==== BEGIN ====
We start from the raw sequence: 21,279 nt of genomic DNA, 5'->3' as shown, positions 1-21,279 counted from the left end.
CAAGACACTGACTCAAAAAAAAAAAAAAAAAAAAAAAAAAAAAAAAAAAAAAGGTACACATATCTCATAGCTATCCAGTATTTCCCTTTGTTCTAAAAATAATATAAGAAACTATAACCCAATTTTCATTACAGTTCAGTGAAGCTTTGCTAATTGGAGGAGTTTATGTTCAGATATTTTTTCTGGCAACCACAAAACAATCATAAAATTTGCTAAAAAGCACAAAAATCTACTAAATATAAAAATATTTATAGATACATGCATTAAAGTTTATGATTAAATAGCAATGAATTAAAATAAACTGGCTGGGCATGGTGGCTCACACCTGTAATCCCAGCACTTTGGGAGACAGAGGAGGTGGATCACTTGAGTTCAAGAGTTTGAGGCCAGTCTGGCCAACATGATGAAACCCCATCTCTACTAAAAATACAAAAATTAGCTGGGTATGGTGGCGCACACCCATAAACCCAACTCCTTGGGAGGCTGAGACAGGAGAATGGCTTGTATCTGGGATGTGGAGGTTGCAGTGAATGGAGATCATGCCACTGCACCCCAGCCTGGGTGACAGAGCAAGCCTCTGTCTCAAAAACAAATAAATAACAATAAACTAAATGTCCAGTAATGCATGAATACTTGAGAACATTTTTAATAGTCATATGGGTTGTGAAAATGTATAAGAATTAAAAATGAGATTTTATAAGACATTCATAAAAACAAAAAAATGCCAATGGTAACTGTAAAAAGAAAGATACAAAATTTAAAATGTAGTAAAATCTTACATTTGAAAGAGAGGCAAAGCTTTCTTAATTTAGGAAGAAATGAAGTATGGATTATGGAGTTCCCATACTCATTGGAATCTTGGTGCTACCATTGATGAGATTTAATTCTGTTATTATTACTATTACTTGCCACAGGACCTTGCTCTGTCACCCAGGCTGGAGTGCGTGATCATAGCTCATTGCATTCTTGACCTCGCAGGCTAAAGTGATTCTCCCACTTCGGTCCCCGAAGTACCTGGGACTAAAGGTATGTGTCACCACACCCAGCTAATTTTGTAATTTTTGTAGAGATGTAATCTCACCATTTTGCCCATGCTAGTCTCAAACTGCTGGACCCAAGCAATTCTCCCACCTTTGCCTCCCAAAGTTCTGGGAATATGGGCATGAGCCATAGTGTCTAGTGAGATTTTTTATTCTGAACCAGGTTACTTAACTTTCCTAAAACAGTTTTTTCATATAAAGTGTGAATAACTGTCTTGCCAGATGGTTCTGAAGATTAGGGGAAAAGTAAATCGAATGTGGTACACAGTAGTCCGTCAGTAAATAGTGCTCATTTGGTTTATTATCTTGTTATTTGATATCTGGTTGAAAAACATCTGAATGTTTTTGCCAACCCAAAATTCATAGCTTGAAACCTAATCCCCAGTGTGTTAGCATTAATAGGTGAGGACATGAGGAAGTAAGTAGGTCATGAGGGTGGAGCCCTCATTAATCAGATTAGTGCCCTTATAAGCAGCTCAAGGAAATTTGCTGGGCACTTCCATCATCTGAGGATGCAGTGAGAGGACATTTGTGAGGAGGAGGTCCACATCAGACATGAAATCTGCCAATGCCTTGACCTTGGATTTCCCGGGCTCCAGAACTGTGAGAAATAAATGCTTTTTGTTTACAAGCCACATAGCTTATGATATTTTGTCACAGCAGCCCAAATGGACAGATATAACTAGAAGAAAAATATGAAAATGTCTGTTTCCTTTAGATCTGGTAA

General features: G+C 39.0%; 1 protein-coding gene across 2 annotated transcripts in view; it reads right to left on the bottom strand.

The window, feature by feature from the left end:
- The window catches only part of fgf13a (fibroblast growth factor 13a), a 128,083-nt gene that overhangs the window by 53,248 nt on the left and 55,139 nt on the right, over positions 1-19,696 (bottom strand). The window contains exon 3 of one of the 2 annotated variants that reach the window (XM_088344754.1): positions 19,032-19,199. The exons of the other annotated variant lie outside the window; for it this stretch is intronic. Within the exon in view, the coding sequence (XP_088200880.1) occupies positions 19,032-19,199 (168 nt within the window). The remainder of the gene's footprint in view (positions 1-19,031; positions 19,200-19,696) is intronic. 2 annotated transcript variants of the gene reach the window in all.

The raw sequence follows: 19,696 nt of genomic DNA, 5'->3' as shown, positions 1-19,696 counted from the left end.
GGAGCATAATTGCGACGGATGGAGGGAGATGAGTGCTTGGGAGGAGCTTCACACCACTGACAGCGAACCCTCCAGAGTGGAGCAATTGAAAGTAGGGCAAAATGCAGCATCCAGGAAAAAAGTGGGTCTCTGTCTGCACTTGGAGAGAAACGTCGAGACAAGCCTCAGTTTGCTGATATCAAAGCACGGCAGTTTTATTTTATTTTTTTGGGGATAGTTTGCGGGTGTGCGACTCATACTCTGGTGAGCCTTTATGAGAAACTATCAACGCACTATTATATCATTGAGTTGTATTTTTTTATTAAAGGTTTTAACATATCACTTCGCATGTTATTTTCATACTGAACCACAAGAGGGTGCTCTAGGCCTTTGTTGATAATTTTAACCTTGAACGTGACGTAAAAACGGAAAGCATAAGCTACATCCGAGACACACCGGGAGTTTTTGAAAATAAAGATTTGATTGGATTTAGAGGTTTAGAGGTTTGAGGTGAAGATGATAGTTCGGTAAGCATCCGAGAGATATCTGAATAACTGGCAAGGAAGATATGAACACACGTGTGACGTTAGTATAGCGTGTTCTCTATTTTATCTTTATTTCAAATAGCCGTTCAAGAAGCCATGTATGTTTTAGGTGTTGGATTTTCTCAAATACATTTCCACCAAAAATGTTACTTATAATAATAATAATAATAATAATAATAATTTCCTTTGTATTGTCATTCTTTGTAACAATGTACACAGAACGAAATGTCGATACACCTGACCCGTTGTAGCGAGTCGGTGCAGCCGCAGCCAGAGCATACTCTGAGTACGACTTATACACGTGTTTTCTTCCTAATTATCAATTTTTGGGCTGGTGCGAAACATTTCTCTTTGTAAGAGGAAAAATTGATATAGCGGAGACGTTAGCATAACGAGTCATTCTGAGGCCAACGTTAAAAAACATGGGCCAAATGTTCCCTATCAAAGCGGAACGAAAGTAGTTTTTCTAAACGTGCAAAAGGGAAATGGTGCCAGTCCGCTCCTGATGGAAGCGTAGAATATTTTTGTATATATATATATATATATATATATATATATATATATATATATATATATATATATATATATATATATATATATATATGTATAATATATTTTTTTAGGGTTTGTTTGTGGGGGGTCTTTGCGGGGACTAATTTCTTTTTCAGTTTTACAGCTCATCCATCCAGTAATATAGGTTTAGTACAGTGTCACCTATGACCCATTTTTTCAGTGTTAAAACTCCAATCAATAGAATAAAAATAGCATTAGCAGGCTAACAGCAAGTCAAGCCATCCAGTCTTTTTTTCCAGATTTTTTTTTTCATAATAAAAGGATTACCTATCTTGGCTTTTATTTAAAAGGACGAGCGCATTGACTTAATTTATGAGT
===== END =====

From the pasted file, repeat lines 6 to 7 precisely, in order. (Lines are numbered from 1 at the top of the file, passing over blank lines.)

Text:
The raw sequence follows: 19,696 nt of genomic DNA, 5'->3' as shown, positions 1-19,696 counted from the left end.
GGAGCATAATTGCGACGGATGGAGGGAGATGAGTGCTTGGGAGGAGCTTCACACCACTGACAGCGAACCCTCCAGAGTGGAGCAATTGAAAGTAGGGCAAAATGCAGCATCCAGGAAAAAAGTGGGTCTCTGTCTGCACTTGGAGAGAAACGTCGAGACAAGCCTCAGTTTGCTGATATCAAAGCACGGCAGTTTTATTTTATTTTTTTGGGGATAGTTTGCGGGTGTGCGACTCATACTCTGGTGAGCCTTTATGAGAAACTATCAACGCACTATTATATCATTGAGTTGTATTTTTTTATTAAAGGTTTTAACATATCACTTCGCATGTTATTTTCATACTGAACCACAAGAGGGTGCTCTAGGCCTTTGTTGATAATTTTAACCTTGAACGTGACGTAAAAACGGAAAGCATAAGCTACATCCGAGACACACCGGGAGTTTTTGAAAATAAAGATTTGATTGGATTTAGAGGTTTAGAGGTTTGAGGTGAAGATGATAGTTCGGTAAGCATCCGAGAGATATCTGAATAACTGGCAAGGAAGATATGAACACACGTGTGACGTTAGTATAGCGTGTTCTCTATTTTATCTTTATTTCAAATAGCCGTTCAAGAAGCCATGTATGTTTTAGGTGTTGGATTTTCTCAAATACATTTCCACCAAAAATGTTACTTATAATAATAATAATAATAATAATAATAATTTCCTTTGTATTGTCATTCTTTGTAACAATGTACACAGAACGAAATGTCGATACACCTGACCCGTTGTAGCGAGTCGGTGCAGCCGCAGCCAGAGCATACTCTGAGTACGACTTATACACGTGTTTTCTTCCTAATTATCAATTTTTGGGCTGGTGCGAAACATTTCTCTTTGTAAGAGGAAAAATTGATATAGCGGAGACGTTAGCATAACGAGTCATTCTGAGGCCAACGTTAAAAAACATGGGCCAAATGTTCCCTATCAAAGCGGAACGAAAGTAGTTTTTCTAAACGTGCAAAAGGGAAATGGTGCCAGTCCGCTCCTGATGGAAGCGTAGAATATTTTTGTATATATATATATATATATATATATATATATATATATATATATATATATATATATATATATATATATATATATATATGTATAATATATTTTTTTAGGGTTTGTTTGTGGGGGGTCTTTGCGGGGACTAATTTCTTTTTCAGTTTTACAGCTCATCCATCCAGTAATATAGGTTTAGTACAGTGTCACCTATGACCCATTTTTTCAGTGTTAAAACTCCAATCAATAGAATAAAAATAGCATTAGCAGGCTAACAGCAAGTCAAGCCATCCAGTCTTTTTTTCCAGATTTTTTTTTTCATAATAAAAGGATTACCTATCTTGGCTTTTATTTAAAAGGACGAGCGCATTGACTTAATTTATGAGT